One cannot contemplate Brasilia’s crown-like cathedral, for example, without being thrilled both by its formal dynamism and its structural economy, which combine to engender a sense almost of weightlessness from within, as the enclosure appears to dissolve entirely into glass. And what architect can resist trying to work out how the tapering, bone-like concrete columns of the Alvorada Palace are able to touch the ground so lightly. Brasilia is not simply designed, it is choreographed; each of its fluidly-composed pieces seems to stand, like a dancer, on its points frozen in a moment of absolute balance. But what I most enjoy in his work is that even the individual building is very much about the public promenade, the public dimension.
As a student in the early 1960s, I looked to Niemeyer’s work for stimulation; poring over the drawings of each new project. Fifty years later his work still has the power to startle us. His contemporary Art Museum at Niteroi is exemplary in this regard. Standing on its rocky promontory like some exotic plant form, it shatters convention by juxtaposing art with a panoramic view of Rio harbour. It is as if – in his mind – he had dashed the conventional gallery box on the rocks below, and challenged us to view art and nature as equals. I have walked the Museum’s ramps. They are almost like a dance in space, inviting you to see the building from many different viewpoints before you actually enter. I found it absolutely magic.
During our meeting last year, we spoke at length about his work – and he offered some valuable lessons for my own. It seems absurd to describe a 104 year old as youthful, but his energy and creativity were an inspiration. I was touched by his warmth and his great passion for life and for scientific discovery – he wanted to know about the cosmos and the world in which we live. In his words: “We are on board a fantastic ship!”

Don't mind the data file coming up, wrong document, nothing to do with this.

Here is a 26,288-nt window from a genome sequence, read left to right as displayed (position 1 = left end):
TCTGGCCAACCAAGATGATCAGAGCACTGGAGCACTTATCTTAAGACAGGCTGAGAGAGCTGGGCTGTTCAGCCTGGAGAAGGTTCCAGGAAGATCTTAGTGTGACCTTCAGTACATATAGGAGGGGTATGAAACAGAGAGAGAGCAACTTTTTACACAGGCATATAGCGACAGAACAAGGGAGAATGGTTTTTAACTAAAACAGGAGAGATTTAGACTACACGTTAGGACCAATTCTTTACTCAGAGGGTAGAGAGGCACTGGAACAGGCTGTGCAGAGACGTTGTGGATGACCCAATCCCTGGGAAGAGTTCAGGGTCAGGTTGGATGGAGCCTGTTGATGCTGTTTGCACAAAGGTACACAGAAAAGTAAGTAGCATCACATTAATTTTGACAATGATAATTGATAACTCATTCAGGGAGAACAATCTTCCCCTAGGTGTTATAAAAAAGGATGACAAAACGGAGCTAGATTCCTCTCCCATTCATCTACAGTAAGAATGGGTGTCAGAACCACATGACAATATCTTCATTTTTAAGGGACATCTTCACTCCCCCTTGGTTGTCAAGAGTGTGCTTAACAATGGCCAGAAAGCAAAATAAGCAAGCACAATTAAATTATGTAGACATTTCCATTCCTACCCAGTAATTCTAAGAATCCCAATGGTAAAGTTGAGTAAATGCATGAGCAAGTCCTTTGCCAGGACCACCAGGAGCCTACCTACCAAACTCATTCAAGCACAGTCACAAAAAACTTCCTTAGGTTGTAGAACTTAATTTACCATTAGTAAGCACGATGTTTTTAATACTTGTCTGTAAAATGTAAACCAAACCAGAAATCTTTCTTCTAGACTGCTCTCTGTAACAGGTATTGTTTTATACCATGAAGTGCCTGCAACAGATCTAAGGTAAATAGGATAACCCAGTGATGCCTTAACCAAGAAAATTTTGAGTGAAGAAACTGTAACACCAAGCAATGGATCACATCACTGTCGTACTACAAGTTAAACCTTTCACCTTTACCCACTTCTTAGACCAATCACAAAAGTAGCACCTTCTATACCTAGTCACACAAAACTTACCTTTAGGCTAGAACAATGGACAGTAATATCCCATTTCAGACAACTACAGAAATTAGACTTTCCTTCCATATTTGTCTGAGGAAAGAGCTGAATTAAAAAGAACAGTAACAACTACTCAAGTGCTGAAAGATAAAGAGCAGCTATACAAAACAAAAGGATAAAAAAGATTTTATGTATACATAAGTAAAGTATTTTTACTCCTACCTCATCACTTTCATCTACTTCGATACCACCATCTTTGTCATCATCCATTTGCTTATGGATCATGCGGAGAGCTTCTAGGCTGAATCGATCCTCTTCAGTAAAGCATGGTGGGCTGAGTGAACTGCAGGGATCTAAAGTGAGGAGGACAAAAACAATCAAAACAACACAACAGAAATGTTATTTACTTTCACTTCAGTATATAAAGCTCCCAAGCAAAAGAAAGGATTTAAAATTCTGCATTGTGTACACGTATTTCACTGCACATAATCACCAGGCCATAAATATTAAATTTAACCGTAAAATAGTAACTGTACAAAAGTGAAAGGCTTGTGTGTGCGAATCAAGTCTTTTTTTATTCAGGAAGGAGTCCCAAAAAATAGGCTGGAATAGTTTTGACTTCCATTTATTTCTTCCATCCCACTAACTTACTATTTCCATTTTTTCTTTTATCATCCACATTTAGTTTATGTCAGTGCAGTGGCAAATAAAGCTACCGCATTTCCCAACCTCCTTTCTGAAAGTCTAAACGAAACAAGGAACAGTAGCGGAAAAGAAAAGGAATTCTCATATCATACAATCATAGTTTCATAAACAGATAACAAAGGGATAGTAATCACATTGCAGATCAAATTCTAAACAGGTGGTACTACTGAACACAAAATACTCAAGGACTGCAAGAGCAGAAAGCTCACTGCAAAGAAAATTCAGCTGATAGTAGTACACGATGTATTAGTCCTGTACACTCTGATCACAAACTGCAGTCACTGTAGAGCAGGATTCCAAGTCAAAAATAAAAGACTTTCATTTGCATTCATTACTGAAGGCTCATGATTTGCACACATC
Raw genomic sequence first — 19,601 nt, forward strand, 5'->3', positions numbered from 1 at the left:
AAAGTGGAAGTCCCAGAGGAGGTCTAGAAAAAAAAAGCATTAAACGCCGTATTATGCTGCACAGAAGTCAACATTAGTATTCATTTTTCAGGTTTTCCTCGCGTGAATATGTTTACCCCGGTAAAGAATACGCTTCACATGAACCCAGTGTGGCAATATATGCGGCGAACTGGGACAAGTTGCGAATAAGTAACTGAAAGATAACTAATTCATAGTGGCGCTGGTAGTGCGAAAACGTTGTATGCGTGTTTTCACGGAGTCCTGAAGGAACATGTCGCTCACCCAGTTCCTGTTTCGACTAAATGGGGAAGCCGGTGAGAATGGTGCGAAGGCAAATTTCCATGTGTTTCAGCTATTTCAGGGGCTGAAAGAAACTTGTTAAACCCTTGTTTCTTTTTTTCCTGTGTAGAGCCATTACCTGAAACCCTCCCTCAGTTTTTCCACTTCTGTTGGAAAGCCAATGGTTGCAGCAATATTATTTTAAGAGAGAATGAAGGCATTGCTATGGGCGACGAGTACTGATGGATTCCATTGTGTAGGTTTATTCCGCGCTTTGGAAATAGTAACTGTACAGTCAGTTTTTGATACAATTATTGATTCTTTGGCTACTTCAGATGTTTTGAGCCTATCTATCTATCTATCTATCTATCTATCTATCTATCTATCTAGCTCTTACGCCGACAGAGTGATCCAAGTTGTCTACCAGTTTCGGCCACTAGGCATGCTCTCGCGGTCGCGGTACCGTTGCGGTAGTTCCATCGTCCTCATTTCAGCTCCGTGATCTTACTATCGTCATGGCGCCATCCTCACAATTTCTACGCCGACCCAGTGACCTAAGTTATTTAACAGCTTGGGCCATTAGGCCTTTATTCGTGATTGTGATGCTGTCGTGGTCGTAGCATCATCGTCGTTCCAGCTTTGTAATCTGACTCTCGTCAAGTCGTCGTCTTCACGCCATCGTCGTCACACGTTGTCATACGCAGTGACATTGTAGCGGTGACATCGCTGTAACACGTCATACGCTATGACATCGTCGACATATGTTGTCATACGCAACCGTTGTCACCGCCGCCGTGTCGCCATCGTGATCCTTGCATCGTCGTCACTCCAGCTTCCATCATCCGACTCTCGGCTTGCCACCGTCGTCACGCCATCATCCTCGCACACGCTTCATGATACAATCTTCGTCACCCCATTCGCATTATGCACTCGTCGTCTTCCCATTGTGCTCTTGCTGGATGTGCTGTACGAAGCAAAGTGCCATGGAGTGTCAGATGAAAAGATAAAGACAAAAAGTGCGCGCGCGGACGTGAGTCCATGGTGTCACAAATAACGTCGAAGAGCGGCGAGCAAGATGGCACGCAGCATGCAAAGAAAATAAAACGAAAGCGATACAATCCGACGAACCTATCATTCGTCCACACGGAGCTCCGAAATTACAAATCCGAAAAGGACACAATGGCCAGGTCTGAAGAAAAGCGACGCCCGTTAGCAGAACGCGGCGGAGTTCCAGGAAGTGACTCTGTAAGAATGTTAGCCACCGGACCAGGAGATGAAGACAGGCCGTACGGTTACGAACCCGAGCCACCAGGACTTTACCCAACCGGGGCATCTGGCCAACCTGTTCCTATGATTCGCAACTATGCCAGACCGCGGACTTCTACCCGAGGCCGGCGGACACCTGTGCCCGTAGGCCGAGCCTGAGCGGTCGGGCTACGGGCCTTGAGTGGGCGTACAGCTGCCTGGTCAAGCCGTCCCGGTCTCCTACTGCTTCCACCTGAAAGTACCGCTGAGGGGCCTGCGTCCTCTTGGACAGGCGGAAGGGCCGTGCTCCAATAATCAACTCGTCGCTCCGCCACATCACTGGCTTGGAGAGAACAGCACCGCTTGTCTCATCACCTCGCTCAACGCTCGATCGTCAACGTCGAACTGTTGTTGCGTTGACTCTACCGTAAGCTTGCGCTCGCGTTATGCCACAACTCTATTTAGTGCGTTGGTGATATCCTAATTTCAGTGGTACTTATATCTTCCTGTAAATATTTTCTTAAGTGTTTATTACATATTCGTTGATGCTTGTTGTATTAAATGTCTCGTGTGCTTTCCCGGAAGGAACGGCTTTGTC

He told me that architecture is important, but that life is more important. And yet in the end his architecture is his ultimate legacy. Like the man himself, it is eternally youthful – he leaves us with a source of delight and inspiration for many generations to come.
The debate around expanding London’s airport capacity was brought into sharp focus last year through independent proposals by Foster + Partners for the Thames Hub. Since then, the development of other ideas for the expansion and rebuilding of airports by leading architects such as Gensler, Weston Williamson and Farrells has highlighted the important role that responsible and entrepreneurial proposals have to play in furthering the airport debate as well as in achieving solutions.
With the official review into London’s airport capacity having launched in November, NLA has invited a series of these architects to set out their proposals and ideas for meeting London’s airport capacity needs.
Very interesting the development of alternative power sources. Mainly if takes natural sciences and bio-engineering into consideration. The study of the amazing termites in Univesity of Florida is getting close to something amazing. Check it out on the university’s NEWS.
The questions that comes to me are:
1. How many decades?
2. And then what?
In other words: It is just another warning to us on how important renewable energy is.